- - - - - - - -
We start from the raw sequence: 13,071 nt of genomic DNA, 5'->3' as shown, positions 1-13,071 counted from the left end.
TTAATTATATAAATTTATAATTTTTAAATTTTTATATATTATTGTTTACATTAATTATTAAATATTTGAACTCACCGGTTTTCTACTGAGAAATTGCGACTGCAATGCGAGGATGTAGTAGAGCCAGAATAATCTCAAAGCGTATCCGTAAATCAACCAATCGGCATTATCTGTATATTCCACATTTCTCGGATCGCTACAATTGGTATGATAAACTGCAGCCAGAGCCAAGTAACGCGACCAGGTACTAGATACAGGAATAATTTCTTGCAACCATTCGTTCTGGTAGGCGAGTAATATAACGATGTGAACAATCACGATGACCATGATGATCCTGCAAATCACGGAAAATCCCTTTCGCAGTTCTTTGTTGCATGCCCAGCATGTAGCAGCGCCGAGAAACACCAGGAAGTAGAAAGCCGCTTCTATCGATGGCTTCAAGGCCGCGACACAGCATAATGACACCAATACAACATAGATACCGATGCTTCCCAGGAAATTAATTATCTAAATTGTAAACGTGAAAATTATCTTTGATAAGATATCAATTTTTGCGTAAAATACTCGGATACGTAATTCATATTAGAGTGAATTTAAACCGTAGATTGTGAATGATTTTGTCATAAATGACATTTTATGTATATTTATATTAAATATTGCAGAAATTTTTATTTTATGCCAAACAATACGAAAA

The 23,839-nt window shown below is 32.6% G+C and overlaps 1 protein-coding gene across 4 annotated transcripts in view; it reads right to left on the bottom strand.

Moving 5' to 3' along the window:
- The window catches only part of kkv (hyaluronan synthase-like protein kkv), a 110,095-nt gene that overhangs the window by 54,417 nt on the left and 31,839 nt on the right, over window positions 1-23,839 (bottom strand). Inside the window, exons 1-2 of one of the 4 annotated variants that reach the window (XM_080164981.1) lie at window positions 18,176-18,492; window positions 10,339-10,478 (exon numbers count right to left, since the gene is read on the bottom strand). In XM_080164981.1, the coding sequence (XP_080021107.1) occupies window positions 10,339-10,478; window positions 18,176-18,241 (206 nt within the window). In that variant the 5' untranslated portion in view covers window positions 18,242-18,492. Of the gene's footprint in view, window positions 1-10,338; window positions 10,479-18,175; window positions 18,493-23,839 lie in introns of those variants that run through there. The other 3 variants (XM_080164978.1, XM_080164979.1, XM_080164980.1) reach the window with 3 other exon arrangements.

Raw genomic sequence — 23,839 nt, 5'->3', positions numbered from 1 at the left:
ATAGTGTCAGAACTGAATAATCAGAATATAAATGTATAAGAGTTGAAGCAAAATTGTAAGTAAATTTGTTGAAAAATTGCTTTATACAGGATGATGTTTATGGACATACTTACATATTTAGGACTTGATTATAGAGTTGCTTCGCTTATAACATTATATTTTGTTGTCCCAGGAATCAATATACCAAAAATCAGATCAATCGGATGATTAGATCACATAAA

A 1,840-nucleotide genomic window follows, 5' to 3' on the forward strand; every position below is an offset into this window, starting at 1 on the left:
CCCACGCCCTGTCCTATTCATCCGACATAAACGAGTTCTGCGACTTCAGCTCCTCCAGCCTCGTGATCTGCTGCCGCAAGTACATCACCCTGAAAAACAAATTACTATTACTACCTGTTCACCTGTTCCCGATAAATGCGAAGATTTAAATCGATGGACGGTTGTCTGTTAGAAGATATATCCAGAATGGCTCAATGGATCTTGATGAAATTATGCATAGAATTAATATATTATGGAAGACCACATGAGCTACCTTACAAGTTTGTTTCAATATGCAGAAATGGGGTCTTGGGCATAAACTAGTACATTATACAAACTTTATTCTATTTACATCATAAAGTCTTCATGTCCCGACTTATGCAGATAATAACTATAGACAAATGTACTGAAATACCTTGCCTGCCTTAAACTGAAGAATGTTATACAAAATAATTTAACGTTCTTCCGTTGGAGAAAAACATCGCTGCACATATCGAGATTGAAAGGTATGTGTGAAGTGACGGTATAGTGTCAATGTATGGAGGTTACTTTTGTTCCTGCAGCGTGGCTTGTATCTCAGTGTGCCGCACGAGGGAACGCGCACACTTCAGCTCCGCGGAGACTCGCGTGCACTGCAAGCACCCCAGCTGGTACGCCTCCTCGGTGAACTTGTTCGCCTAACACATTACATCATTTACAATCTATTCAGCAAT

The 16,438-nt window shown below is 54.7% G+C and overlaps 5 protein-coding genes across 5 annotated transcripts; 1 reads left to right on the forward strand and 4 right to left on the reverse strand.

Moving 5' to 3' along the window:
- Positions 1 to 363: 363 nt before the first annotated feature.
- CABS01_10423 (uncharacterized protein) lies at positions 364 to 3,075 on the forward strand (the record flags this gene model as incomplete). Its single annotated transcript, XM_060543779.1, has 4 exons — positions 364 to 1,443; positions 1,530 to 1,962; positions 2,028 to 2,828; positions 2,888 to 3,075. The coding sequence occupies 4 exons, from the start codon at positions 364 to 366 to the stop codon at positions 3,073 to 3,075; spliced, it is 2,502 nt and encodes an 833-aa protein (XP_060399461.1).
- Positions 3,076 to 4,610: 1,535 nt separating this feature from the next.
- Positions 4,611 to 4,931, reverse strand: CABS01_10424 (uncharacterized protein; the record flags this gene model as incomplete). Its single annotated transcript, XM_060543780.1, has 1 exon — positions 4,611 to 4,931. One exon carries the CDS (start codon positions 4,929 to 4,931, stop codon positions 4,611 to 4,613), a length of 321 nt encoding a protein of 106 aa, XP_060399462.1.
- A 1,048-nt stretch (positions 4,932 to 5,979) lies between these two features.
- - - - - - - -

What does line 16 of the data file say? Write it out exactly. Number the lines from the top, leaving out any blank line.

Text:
- A 1,048-nt stretch (positions 4,932 to 5,979) lies between these two features.